Poop happens. Sometimes in the bathtub. Read these tips, so—after you freak out (obviously)—you can handle any icky mess, from poop to play dough, like a pro. Looking for help with the classic stains, like ketchup, grass, and chocolate ice cream? Find that info here.

By Elizabeth Passarella
Updated September 18, 2015
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Ridvan Celik/Getty Images
Ridvan Celik/Getty Images


Your kids have had a marathon session of snake rolling and "cookie" cutting, and now there are tiny pellets scattered on the floor or, worse, embedded in your carpet fibers. Don't try to wipe it up. "Sweeping or wiping pieces while they are still pliable just leaves play dough smeared on the floor," says Becky Rapinchuk, author of The Organically Clean Home and founder of the blog Clean Mama. Use a larger blob to pick up the smaller ones on the table. Pick up any large pieces on the floor (don't smush a big blob into them; you might just grab dust or hair). Let the small pieces dry out for an hour or two, then sweep, vacuum, or wipe up with a dry paper towel. For bits stuck in a rug: Let them dry, then pick or scrape up with a credit card, says Rapinchuk. You can also use a stiff brush to loosen any stubborn bits, says Carolyn Childers, chief home officer for Handy.com. If the play dough has left a colored stain, dampen a white cloth or paper towel with rubbing alcohol and blot, says Childers. You can also blot with dish soap and cold water.


If you serve rice to young children, you'll likely end up with half of the serving on the floor. Which leaves you with a few options: Get a dog. Or ban rice until they are teenagers. (Sound harsh? We know one Real Simple editor who limits rice to outdoor picnics and restaurants.) The same goes for couscous or quinoa—like play dough, those sticky bits are impossible to wipe or sweep up without smearing them into the floor. Be patient. "Let it dry!" says Rapinchuk. "Just like play dough, give it an hour or so and then sweep it up." If you have any marks left on the floor, wipe with a damp cloth.


If you witness it happening and can get to it quickly, hooray. Soak it up with a towel and remove the cushion cover, if you can, to prevent the milk from soaking in. For the cover, use a damp cloth with gentle dish soap to clean the remaining milk—or toss it in the laundry, if it's machine washable. "If it's old milk, the smell will probably alert you to the problem," says Rapinchuk. (Ew.) You'll need to re-wet the stain, then follow the same steps: dish soap and a damp cloth or laundry, if applicable. Got a lingering funk? Try an odor-eliminating spray like Febreze.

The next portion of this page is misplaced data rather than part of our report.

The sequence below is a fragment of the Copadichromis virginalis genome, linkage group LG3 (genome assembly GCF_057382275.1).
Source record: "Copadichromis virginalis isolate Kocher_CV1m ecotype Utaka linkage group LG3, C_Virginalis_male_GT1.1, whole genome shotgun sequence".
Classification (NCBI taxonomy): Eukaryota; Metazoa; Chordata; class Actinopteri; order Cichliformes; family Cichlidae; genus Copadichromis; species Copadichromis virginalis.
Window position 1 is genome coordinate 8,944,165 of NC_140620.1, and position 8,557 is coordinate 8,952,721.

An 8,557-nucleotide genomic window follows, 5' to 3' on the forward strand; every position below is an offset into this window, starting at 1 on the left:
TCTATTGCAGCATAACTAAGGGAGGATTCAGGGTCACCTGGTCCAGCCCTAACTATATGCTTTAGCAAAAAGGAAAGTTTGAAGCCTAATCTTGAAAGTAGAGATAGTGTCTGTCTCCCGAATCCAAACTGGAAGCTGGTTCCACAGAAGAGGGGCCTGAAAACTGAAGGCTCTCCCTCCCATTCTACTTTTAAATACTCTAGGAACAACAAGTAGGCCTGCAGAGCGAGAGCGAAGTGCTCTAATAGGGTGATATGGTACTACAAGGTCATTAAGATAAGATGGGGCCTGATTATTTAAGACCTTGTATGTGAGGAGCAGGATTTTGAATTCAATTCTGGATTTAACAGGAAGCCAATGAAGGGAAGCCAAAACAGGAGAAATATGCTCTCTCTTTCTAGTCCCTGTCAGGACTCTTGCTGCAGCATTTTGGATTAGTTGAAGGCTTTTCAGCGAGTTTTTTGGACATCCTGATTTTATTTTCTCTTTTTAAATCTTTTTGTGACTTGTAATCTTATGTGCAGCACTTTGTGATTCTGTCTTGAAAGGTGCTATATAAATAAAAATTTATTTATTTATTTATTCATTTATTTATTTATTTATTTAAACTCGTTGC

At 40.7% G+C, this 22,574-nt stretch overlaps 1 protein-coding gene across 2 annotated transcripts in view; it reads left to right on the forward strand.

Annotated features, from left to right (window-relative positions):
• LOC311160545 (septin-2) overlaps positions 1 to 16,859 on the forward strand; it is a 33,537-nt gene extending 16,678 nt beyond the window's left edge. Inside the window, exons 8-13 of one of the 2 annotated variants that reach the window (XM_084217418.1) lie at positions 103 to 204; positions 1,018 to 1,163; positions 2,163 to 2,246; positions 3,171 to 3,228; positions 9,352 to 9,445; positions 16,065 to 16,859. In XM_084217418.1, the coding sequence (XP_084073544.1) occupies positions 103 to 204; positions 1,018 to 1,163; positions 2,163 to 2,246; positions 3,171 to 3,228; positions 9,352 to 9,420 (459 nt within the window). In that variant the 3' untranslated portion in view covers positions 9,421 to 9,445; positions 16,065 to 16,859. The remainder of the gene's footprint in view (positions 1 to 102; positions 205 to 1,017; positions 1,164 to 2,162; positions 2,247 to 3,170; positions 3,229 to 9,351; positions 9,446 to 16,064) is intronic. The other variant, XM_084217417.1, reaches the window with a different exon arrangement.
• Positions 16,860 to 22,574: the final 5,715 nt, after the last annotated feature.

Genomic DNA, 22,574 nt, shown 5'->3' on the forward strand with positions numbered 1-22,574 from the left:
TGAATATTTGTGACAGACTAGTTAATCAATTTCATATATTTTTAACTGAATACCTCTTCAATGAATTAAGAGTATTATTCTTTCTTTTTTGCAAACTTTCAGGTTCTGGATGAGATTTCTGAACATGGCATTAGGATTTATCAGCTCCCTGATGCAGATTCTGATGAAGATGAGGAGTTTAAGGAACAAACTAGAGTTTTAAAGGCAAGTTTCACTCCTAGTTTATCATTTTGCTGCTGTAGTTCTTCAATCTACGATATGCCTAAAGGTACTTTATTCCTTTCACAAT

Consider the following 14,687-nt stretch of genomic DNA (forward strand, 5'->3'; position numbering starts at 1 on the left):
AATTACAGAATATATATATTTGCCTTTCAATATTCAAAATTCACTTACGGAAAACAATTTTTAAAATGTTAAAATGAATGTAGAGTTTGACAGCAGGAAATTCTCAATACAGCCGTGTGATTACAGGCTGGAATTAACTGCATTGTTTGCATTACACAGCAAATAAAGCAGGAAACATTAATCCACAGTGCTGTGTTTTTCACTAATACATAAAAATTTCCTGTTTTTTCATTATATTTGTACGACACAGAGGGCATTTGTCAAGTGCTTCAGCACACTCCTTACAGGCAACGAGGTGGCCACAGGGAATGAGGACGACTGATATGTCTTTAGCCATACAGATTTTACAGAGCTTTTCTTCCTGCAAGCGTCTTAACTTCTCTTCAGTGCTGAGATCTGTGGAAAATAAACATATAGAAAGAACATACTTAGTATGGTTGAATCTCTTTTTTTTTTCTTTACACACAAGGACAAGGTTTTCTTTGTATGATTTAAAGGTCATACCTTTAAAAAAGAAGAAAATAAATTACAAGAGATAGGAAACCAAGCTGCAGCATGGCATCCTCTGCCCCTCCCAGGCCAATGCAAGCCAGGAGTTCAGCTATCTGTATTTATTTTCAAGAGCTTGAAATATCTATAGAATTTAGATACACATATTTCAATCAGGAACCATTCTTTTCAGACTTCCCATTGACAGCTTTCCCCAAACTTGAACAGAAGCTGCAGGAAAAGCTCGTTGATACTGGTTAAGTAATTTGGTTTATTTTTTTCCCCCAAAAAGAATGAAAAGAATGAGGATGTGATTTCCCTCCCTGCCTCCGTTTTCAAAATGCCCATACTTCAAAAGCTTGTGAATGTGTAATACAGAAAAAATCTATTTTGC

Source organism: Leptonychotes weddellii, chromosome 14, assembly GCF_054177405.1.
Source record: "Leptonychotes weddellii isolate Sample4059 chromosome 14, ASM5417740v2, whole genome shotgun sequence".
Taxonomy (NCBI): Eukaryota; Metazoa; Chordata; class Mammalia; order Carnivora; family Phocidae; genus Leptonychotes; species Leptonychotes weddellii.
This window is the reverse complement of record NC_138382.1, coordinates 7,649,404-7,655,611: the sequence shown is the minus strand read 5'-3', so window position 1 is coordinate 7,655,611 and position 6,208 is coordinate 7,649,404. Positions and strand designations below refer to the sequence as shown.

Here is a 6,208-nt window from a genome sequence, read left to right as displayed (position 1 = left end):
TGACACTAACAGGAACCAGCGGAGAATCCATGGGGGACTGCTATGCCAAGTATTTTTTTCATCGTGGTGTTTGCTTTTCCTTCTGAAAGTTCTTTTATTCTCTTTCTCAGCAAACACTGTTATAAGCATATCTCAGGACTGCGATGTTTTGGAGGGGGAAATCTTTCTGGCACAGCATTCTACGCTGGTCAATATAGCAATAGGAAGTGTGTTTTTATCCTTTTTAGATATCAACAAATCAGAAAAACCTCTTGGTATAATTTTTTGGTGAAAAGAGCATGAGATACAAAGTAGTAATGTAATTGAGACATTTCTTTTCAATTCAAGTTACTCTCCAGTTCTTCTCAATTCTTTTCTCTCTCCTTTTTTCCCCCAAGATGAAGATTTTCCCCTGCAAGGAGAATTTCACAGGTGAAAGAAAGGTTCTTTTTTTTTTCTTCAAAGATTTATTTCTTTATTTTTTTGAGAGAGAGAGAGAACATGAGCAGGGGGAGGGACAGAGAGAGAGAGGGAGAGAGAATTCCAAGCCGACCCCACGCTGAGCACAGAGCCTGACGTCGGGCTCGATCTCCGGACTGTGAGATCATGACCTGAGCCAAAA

Like milk, speed is key. Quickly absorb what you can, and then dilute the stain by taking a glass of lukewarm water and pouring it over the stained area, says Childers. Cover with a thick towel and apply pressure to soak up the stain. You can also spray on a pet urine cleaner. Blot, then rinse with water and blot again with a clean towel. For lingering odors, Childers recommends the following DIY deodorizer (mix in a spray bottle): ½ cup white vinegar, ½ cup lukewarm water, and a pinch of baking soda. Spray onto stained areas (this works for mattresses, too) as needed and let dry.


It happens to everyone (if not, lucky you). And if you're squeamish, you can stop reading.

Ready? Ok. Get the kid out of the tub. If you have another bathroom, change venue! Wash your child off in a clean bathtub, and then go back to deal with the mess. If the poop is tiny or watery (likely if you're dealing with an infant), let it go down the drain. Got something more solid? Use the same method dog owners do on the sidewalk: Get a plastic bag, stick your hand in, and use that to reach in and grab any large pieces. Then turn the bag inside out over your hand and throw away. Let the water out of the tub, and use a baby wipe or paper towel to remove any remaining (visible) mess. Then spray the entire surface liberally with a sanitizing spray and let sit for 10 to 15 minutes, says Rapinchuk. Rinse. Then wash your hands and pour yourself a drink.